Now, if Agents of S.H.I.E.L.D. and Agent Carter are both showing Darkforce—and (if AoS uses Nightfall) even people with the inherent ability to manipulate Darkforce—what is there to make Doctor Strange (the Sorcerer Supreme) so… supreme?

Two things.  First, his control of Darkforce (and other magic sources) would be much greater by the end of his movie than that of any other characters we’ve seen.  Second, I would also make him the first Darkforce user we’ve seen without some extenuating circumstance allowing him to access other dimensions.  The first two Darkforce users (Blackout and the assumed Agent Carter character) were both exposed to Darkforce in the course of scientific experiments.  The other Darkforce user, Nightfall, would be an Inhuman.  Doctor Strange, however, would be able to access Darkforce (and other dimensional energies) simply by speaking a spell, making him unique.

After Doctor Strange, I expect the floodgates to open for Darkforce and other magic users in the MCU.  The first Darkforce user I expect to see afterward is probably Cloak, who teleports by accessing the Darkforce dimension.  A Cloak and Dagger series or movie has been rumored for years now, and would focus on character dynamics which we really haven’t seen much of in the MCU so far.  Add in the major tie-in potential between Cloak and Dagger and the Netflix series, ABC series, and Doctor Strange, and I think it’s a given that a series based on them will be announced sooner or later.  Other magic users could follow on Agents of S.H.I.E.L.D. and Netflix to complement Scarlet Witch and Doctor Strange in the movies.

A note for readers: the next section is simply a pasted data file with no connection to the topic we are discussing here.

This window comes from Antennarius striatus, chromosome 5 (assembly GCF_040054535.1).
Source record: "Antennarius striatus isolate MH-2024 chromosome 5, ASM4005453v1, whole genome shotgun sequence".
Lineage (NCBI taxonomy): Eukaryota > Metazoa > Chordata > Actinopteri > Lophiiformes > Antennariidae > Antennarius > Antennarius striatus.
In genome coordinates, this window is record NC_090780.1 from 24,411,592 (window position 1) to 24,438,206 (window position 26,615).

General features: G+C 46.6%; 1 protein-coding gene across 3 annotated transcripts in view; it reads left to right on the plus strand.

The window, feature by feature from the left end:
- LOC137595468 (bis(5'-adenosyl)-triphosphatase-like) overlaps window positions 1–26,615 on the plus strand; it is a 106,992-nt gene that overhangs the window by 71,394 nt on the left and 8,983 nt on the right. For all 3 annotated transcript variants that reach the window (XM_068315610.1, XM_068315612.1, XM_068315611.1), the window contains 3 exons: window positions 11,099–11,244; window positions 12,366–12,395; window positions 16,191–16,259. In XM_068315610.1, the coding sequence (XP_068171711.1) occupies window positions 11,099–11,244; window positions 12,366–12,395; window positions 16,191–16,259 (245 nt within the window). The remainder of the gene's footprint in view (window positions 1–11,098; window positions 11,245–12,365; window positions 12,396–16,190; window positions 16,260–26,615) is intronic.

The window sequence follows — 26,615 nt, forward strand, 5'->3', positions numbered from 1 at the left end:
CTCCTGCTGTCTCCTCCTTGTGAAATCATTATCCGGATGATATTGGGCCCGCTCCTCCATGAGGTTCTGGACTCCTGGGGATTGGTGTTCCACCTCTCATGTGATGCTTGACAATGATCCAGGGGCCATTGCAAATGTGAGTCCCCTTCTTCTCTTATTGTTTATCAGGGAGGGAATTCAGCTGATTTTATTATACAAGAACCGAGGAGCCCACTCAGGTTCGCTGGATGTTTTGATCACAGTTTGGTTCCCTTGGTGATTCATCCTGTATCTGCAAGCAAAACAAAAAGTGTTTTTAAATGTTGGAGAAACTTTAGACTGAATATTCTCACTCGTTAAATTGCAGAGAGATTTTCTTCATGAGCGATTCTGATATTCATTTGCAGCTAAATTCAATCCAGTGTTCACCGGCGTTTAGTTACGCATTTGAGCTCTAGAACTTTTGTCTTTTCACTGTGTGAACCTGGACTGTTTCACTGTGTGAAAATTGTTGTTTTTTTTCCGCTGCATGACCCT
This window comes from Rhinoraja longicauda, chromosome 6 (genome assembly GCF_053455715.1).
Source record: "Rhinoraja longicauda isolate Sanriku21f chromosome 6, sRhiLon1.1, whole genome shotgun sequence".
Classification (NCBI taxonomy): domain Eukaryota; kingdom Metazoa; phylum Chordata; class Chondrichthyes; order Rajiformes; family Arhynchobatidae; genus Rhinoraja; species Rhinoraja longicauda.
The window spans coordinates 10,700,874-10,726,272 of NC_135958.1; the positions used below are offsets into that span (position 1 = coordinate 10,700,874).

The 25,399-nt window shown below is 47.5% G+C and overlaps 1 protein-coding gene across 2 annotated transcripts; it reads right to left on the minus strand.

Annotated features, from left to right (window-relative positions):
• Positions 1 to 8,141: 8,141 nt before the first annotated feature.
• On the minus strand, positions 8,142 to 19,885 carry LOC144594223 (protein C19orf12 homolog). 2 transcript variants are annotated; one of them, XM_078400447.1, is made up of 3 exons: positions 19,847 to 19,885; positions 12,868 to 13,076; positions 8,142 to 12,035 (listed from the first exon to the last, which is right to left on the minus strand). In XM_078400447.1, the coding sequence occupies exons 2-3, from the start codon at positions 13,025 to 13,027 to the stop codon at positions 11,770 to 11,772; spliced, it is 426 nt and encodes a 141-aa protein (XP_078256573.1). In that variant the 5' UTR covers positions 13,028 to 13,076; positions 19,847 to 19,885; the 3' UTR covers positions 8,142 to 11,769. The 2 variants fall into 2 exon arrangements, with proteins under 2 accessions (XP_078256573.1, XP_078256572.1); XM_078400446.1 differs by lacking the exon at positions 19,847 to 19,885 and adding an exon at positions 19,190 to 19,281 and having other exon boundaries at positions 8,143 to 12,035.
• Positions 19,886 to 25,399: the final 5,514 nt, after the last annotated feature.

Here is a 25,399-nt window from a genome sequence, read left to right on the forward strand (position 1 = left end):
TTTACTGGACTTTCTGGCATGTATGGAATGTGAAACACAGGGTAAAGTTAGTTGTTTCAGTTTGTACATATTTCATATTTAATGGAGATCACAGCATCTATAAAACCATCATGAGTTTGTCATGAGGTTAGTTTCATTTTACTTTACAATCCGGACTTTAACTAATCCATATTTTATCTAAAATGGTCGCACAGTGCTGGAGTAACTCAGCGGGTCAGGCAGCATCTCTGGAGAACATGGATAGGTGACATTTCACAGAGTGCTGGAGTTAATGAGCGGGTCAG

If Marvel really wants to fit magic into the MCU, they can’t go wrong with letting Marvel TV explore it a little first.

How do you want to see Darkforce on Agent Carter and Agents of S.H.I.E.L.D.?  What magical characters would you introduce on Marvel TV?  How do you think Doctor Strange will fit magic into the MCU?  Let me know in the comments!

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  1. Like you said, Agents of SHIELD and Agent Carter will have both touched on this by the time Doctor Strange is released, but then next year Iron Fist will also more than likely touch on the mystical side. Jessica Jones' powers were never explained, but it is possible that those are mystical as well, probably not though.

    Though magic has been part of the MCU since Thor, he even said in Asgard magic and science are the same, so it's not like this is something new for the MCU, it's just never been front and center.

  2. It's true that Thor deals with magic, but the "magic" in Thor is categorically different from Doctor Strange's. A lot of what we see in Thor has some form of scientific explanation (Jane gives at least one in Thor: The Dark World). The kind of magic in Doctor Strange is different from anything we've seen in Thor.